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Biosecurity Assessment and Seroprevalence of Respiratory Diseases in Backyard Poultry Flocks Located Close to and Far from Commercial Premises
- Derksen, T., Lampron, R., Hauck, R., Pitesky, M., Gallardo, R. A.
- Avian diseases 2018 v.62 no.1 pp. 1-5
- Mycoplasma gallisepticum, Mycoplasma synoviae, Newcastle disease, Ornithobacterium rhinotracheale, avian influenza, biosecurity, chickens, chicks, enzyme-linked immunosorbent assay, flocks, hatcheries, infectious bronchitis, questionnaires, seroprevalence, vaccination, wild birds, United States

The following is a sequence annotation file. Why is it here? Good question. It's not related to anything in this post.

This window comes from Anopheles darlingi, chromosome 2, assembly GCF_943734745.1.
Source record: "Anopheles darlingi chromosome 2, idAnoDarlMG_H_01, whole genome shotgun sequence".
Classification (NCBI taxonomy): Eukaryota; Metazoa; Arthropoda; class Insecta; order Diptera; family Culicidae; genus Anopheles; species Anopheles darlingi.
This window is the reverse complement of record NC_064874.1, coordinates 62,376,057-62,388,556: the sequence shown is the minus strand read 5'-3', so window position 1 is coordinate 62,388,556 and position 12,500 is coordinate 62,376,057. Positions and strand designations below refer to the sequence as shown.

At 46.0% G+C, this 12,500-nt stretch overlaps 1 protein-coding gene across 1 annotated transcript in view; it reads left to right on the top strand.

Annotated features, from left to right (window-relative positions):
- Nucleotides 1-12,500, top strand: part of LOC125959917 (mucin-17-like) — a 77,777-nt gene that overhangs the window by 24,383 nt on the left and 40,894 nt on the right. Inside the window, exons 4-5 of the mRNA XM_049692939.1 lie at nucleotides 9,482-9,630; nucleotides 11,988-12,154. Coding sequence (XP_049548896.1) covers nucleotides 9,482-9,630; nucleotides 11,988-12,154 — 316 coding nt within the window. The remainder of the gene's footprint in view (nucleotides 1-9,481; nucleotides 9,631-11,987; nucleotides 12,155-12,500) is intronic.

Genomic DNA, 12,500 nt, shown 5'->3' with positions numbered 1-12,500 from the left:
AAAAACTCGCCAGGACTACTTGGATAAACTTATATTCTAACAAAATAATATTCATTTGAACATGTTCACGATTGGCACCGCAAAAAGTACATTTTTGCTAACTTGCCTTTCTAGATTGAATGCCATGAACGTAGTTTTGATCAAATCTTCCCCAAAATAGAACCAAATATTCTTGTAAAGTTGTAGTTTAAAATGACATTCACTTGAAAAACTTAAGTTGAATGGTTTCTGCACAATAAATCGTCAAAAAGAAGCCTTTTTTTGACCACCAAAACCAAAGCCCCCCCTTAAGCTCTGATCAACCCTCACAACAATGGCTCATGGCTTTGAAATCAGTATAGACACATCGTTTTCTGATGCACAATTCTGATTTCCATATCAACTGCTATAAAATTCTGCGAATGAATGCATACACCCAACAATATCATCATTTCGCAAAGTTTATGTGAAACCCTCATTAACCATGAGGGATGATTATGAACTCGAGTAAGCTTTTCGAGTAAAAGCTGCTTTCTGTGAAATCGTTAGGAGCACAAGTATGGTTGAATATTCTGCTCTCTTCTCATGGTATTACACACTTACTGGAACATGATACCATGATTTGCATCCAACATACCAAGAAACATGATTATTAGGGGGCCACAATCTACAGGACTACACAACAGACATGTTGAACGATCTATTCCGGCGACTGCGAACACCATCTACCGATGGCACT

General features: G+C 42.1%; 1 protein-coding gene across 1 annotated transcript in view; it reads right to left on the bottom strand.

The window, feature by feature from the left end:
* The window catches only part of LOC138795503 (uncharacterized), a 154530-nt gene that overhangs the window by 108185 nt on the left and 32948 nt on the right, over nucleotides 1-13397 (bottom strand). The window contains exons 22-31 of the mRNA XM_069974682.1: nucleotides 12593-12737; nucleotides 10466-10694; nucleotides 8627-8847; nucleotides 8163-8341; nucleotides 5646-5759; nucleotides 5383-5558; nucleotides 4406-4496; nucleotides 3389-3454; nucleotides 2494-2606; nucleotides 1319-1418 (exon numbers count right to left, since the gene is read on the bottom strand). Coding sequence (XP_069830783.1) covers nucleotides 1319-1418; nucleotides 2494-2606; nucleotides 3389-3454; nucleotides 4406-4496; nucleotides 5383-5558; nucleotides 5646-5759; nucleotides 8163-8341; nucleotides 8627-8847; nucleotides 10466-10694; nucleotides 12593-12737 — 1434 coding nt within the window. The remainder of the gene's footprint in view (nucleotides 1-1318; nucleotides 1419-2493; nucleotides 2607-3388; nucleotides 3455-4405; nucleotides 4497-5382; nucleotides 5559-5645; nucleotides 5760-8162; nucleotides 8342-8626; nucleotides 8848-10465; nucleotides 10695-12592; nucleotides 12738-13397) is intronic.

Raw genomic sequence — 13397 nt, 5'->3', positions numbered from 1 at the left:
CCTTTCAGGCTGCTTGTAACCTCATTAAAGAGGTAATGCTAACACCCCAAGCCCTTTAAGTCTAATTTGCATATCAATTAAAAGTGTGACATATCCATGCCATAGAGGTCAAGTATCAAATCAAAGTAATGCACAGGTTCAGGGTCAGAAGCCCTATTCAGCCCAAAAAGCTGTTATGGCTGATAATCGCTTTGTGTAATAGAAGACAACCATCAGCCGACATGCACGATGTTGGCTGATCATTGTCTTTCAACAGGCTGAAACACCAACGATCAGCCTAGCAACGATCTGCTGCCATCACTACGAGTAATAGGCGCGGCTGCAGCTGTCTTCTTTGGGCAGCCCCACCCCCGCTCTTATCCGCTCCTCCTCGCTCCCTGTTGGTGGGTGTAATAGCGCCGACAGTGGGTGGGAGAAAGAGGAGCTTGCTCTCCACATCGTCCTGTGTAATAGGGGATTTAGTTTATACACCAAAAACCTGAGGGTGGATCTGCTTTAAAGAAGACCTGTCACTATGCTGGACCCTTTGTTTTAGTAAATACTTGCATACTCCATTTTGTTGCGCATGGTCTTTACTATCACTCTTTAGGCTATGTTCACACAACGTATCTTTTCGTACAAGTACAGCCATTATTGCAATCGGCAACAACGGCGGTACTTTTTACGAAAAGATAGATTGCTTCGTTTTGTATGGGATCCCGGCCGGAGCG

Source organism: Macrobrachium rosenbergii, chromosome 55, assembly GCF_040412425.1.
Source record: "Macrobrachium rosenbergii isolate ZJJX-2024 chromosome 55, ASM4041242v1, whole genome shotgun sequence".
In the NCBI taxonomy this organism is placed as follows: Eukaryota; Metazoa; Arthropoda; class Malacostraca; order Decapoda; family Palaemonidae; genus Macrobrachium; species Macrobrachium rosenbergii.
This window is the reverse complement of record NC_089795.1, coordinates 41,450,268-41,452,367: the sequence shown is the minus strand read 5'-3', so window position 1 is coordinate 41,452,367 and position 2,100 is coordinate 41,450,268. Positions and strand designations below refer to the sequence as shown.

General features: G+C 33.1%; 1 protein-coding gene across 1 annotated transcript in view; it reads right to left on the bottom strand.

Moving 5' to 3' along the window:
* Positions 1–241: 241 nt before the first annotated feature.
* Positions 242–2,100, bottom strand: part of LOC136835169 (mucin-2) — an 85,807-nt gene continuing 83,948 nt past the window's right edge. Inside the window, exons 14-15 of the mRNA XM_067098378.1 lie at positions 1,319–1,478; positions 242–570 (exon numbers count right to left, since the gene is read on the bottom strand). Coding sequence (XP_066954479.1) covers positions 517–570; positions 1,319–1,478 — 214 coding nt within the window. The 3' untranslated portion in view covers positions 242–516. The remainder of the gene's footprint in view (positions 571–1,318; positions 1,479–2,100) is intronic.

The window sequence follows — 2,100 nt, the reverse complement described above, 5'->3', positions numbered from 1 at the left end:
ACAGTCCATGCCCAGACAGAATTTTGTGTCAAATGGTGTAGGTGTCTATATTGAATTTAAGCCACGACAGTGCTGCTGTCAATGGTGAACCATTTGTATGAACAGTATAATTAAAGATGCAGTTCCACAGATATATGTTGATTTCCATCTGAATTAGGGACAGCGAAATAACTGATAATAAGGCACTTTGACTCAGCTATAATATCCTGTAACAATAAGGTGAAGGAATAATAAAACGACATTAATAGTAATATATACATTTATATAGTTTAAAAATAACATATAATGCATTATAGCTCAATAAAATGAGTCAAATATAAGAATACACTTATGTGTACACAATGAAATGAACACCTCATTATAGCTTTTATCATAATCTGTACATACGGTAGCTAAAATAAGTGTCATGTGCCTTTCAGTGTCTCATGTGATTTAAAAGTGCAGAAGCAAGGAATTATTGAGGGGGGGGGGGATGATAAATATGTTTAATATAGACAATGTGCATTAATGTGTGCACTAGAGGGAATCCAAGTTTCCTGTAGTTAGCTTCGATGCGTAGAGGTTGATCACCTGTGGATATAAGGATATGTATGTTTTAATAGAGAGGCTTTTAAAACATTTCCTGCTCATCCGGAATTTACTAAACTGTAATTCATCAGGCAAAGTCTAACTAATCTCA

- Raising backyard chickens is an ever-growing hobby in the United States. These flocks can be a substrate for respiratory disease amplification and transmission to commercial facilities. Five hundred fifty-four chickens from 41 backyard flocks were sampled in this study. ELISA kits were used to detect antibodies against avian influenza (AI), infectious laryngotracheitis (ILT), Newcastle disease (ND), infectious bronchitis (IB), Ornithobacterium rhinotracheale (ORT), Mycoplasma gallisepticum (MG), and Mycoplasma synoviae (MS). All visited flock owners answered a biosecurity questionnaire that assessed biosecurity measures. The questionnaire revealed that backyard poultry owners lack simple biosecurity measures such as use of dedicated shoes, their chicken sources are unreliable, and few of them benefit from veterinary oversight. Only one flock had a clear vaccination history against ND and IB. ORT, ND, IB, MS, MG, and ILT were the most seroprevalent in backyard poultry flocks with 97% (41/42), 77.5% (31/40), 75% (30/40), 73% (31/42), 69% (29/42), and 45% (19/42), respectively. The vaccinated flock was not considered in these calculations. When examining the distance between backyard flocks and the nearest commercial poultry facility, ND and MG were significantly more likely to be found in backyard flocks close to (<4 miles) whereas ORT was significantly more likely in backyard chickens located far from (>4 miles) commercial poultry. Birds purchased directly from National Poultry Improvement Plan hatcheries showed a reduced ND, MG, and MS antibody prevalence. Wearing dedicated shoes decreased MS antibody-positive birds. Finally, history of wild bird contact had a clear effect on an increased seroprevalence of NDV and MG. Serological results suggest that backyard poultry flocks have the potential to serve as a reservoir or amplifier for poultry respiratory diseases. The information generated in this project should direct extension efforts toward emphasizing the importance of small flock biosecurity and chick acquisition sources.